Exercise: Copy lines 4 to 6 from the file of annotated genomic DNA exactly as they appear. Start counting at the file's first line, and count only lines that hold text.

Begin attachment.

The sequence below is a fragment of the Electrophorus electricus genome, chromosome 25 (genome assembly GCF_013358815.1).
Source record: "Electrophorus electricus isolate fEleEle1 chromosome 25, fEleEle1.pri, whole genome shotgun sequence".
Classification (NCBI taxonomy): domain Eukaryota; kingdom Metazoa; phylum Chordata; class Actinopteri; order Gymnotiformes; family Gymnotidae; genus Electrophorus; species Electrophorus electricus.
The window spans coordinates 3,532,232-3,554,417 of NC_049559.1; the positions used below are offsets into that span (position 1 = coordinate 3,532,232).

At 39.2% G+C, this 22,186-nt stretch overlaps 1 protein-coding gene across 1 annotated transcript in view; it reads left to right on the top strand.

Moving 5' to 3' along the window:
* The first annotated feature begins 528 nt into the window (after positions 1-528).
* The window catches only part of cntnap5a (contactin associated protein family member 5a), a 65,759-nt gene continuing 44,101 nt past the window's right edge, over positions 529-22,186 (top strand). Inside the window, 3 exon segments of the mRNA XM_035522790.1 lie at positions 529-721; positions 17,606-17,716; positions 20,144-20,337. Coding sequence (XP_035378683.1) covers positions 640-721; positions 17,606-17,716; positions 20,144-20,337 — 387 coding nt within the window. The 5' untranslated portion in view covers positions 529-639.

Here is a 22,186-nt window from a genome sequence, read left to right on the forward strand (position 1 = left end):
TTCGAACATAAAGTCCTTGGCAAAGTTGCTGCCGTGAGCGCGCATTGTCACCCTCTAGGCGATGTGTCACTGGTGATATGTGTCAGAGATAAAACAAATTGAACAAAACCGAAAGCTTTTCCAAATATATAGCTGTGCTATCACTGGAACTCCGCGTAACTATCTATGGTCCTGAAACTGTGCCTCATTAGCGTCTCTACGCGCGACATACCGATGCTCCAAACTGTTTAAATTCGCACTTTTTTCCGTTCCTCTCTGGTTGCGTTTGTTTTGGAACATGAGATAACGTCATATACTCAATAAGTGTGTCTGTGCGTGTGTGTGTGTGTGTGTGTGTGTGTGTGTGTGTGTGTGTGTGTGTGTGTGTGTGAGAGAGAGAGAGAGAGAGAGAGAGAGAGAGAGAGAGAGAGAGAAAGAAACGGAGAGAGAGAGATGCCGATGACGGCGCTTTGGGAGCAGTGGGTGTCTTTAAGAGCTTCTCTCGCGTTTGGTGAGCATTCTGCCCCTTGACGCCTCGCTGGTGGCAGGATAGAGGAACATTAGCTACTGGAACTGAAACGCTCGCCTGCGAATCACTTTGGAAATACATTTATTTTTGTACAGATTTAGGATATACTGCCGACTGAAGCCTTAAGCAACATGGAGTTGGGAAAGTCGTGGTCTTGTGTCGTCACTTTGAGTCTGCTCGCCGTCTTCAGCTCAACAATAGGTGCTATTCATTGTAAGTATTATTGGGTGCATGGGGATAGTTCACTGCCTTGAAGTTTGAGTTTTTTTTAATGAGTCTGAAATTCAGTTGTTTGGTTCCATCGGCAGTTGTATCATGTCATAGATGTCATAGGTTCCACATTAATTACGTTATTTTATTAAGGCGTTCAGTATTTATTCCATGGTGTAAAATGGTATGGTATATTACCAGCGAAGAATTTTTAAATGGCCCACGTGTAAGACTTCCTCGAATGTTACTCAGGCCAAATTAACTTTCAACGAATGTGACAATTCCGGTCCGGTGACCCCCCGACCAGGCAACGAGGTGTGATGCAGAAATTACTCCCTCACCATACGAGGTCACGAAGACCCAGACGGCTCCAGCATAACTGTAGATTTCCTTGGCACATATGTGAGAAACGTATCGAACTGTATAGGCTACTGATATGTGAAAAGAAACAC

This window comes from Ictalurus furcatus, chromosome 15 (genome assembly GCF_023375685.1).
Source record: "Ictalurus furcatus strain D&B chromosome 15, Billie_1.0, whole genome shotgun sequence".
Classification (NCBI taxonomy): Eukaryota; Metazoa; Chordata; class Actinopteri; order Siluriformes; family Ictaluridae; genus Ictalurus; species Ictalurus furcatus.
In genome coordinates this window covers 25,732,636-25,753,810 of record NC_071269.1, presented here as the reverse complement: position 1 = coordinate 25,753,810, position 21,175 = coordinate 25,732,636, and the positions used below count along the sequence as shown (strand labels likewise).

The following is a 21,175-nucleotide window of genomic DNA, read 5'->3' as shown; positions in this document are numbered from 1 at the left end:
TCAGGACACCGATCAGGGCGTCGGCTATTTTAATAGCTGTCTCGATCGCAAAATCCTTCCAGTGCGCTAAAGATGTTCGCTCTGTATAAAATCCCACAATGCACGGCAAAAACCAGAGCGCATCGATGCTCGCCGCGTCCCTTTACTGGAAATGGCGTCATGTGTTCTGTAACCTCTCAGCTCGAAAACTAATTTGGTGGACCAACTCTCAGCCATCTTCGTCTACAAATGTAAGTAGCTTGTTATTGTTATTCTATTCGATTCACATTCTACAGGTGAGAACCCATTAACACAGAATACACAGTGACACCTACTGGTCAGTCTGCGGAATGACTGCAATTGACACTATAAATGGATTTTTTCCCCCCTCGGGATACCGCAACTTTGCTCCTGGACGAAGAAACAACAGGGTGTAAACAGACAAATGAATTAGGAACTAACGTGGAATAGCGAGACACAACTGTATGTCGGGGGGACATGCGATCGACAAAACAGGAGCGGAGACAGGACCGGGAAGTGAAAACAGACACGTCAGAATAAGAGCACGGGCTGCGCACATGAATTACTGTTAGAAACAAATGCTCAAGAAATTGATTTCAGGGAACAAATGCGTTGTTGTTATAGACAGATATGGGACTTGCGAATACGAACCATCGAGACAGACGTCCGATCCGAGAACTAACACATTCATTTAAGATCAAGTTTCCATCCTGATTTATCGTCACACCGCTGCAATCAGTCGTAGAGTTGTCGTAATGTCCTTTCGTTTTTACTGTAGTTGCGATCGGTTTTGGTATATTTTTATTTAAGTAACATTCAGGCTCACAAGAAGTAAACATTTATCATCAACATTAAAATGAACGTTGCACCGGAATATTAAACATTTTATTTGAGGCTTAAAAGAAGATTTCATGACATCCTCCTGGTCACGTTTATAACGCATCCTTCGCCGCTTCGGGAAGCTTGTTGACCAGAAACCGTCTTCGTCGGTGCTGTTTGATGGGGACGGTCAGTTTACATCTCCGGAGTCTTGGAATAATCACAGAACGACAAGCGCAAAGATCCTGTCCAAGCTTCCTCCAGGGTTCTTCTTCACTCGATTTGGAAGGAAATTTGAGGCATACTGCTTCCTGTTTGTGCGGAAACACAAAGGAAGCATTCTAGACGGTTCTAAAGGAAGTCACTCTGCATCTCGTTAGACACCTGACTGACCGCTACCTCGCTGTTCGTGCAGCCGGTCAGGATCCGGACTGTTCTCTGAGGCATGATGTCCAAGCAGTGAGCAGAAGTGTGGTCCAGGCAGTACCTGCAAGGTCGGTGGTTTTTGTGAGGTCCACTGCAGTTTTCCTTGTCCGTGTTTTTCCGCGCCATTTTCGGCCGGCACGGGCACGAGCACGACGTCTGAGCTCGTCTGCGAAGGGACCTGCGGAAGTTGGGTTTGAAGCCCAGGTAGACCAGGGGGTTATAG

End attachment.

The window spans coordinates 3,532,232-3,554,417 of NC_049559.1; the positions used below are offsets into that span (position 1 = coordinate 3,532,232).

At 39.2% G+C, this 22,186-nt stretch overlaps 1 protein-coding gene across 1 annotated transcript in view; it reads left to right on the top strand.

Moving 5' to 3' along the window: